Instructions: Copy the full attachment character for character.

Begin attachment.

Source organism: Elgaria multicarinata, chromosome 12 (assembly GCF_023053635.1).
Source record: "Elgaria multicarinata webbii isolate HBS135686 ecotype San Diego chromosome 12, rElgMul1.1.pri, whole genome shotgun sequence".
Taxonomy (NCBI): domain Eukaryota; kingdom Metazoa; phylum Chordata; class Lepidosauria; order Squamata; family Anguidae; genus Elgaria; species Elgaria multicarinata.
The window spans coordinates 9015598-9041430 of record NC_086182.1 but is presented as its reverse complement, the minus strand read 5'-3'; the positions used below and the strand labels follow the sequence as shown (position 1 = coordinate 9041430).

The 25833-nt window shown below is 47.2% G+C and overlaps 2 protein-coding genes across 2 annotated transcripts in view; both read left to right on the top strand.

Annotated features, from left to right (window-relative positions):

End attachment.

Source organism: Elgaria multicarinata, chromosome 12 (assembly GCF_023053635.1).
Source record: "Elgaria multicarinata webbii isolate HBS135686 ecotype San Diego chromosome 12, rElgMul1.1.pri, whole genome shotgun sequence".
Taxonomy (NCBI): domain Eukaryota; kingdom Metazoa; phylum Chordata; class Lepidosauria; order Squamata; family Anguidae; genus Elgaria; species Elgaria multicarinata.
The window spans coordinates 9015598-9041430 of record NC_086182.1 but is presented as its reverse complement, the minus strand read 5'-3'; the positions used below and the strand labels follow the sequence as shown (position 1 = coordinate 9041430).

The 25833-nt window shown below is 47.2% G+C and overlaps 2 protein-coding genes across 2 annotated transcripts in view; both read left to right on the top strand.

Annotated features, from left to right (window-relative positions):